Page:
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Add support for multi-generational pedigrees #388

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arq5x opened this Issue Mar 9, 2015 · 15 comments

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@arq5x
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arq5x commented Mar 9, 2015

Currently, we only support two-generation nuclear families with the auto_* and de_novo tools.

@arq5x arq5x added the critical label Mar 9, 2015

@arq5x arq5x added this to the 0.15.0 milestone Apr 23, 2015

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brentp commented May 5, 2015

Here are the criteria we had decided:

autosomal recessive:

  • anyone who is not affected must not be homalt
  • anyone who is affected must be homalt

autosomal dominant:

  • anyone who is affected must be het
  • anyone who isn't affected must not be het or homalt.

de novo:

  • count number of kids that have it. (what about the following generation?)

Shall these be the defaults? e.g. if they choose auto_rec and it's a mult-gen pedigree, should it only output if all family members match? Or should that be a flag to require the more stringent tests?

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arq5x commented May 5, 2015

If you have time, we would love feedback from @jxchong , @dgaston and others about this idea. One complexity is family members with an unknown phenotype, but I think the logic still stands. For example. for auto_rec, unknowns would still be lumped into "not affected".

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jxchong commented May 5, 2015

Need to handle compound hets too, in which case:

compound heterozygote:

  • anyone who is affected must be compound het for the same comphet id
  • anyone who is unaffected cannot be homalt at any of the variants in the comp_het id found in the affecteds or comphet for the same comphet id as the affected

I think autosomal dominant should be multi-generation by default. Not clear if recessive should be multi-generation by default because you don't expect to see multi-generational recessive except possibly for very common phenotypes and/or highly consanguineous families. I lean towards yes, making multi-generational by default because I think as a user, I would assume that it is always doing multi-generational unless told otherwise.

de novos that are passed onto the next generation are then dominant -- I don't think gemini can currently handle this, but it would certainly be nice... Also I don't know that I would restrict de novo to be n=1 among the offspring in case of gondal mosaicism, which could appear as unaffected, homref parents and 1 or more affected offspring. Alternatively even somatic mosaicism in a parent could appear as unaffected homref parents and 1+ affected offspring. Making de novo only be when n=1 kids seems artificially limiting and prevents you from looking for de novo mosaics. Instead I would do:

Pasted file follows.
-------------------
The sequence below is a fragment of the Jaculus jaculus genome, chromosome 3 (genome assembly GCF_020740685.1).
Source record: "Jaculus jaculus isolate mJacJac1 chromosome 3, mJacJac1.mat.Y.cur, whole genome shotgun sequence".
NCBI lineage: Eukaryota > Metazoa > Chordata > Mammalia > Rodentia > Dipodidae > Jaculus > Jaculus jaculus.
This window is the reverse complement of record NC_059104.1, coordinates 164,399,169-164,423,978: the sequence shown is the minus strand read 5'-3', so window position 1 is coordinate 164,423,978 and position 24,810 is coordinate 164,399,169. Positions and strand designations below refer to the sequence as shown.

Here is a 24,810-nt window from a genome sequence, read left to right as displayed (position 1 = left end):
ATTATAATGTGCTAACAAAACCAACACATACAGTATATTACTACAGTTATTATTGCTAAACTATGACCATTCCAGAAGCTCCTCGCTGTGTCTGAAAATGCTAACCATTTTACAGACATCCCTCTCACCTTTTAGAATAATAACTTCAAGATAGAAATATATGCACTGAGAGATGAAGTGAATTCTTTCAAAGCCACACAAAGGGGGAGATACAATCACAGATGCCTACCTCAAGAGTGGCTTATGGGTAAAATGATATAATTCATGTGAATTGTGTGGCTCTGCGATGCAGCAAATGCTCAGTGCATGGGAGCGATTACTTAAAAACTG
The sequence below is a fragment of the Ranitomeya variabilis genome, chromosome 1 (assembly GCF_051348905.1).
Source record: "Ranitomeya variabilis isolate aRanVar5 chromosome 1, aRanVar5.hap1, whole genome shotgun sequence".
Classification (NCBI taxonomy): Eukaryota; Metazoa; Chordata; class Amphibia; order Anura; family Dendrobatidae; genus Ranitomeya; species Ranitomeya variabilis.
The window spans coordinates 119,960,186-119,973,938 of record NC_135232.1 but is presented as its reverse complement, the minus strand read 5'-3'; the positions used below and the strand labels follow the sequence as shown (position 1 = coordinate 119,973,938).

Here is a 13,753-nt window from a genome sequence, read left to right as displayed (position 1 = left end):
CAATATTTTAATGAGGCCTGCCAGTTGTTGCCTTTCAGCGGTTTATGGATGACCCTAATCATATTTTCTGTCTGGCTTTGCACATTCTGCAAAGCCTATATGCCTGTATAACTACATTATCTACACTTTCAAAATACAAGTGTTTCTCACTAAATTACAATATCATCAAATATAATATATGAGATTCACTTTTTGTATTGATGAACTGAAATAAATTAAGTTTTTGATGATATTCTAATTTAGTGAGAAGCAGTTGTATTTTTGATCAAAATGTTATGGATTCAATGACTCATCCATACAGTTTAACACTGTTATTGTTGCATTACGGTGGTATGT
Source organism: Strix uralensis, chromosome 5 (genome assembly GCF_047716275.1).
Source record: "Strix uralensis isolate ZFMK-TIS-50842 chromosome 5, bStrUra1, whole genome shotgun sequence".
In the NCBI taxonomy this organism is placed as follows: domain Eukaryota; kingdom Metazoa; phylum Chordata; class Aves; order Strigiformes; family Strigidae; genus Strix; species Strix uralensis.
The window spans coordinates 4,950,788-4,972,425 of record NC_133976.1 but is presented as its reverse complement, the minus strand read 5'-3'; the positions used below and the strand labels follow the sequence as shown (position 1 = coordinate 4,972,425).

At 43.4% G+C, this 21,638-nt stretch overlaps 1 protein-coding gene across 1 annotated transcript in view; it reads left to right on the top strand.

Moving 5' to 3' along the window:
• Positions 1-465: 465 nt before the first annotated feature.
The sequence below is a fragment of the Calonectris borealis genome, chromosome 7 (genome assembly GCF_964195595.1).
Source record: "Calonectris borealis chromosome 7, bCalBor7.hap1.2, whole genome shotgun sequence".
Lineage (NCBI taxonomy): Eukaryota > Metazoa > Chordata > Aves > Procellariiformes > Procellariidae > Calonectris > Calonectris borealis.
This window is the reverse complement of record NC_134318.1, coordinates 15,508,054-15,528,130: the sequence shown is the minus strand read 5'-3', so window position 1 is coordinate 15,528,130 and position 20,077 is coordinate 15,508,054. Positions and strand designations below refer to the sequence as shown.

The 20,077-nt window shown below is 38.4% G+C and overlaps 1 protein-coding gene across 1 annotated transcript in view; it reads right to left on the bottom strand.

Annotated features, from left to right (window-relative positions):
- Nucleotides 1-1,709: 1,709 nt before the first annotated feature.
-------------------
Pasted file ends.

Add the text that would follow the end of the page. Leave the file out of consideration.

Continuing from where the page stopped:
de novo:

  • anyone who is affected should be het, all others should be ref
@jmcelwee

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jmcelwee commented May 6, 2015

I agree that dominant needs to be multi-generational. I also think recessive should have the ability to be multi-generational, as many families being analyzed with this tool are highly consanguineous.

I would think any de novo that's passed down through a pedigree then would appropriately fit the dominant model (at least according to the criteria above), so probably wouldn't need a specific analysis in that case.

@oleraj

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oleraj commented May 6, 2015

Aaron, one thought regarding "family members with an unknown phenotype". I posted an example a little while ago in the google group of how I expected the built-in tools to handle this: https://groups.google.com/forum/#!searchin/gemini-variation/unknown$20phenotype/gemini-variation/FtUvjsL7UUg/Nle09N2VrV4J

Basically, it seems to me that individuals with unknown phenotype shouldn't contribute to the filtering. They should be allowed to have any genotype. Sometimes we don't know if an individual has the phenotype yet -- e.g., late onset, variable penetrance, or else they have a similar phenotype but not quite the same so we don't want to use that individual for strict filtering. But we would like to include them in the analysis so that when we look at the candidate genes, we can look at the genotypes of the unknowns along-side those who have the phenotype.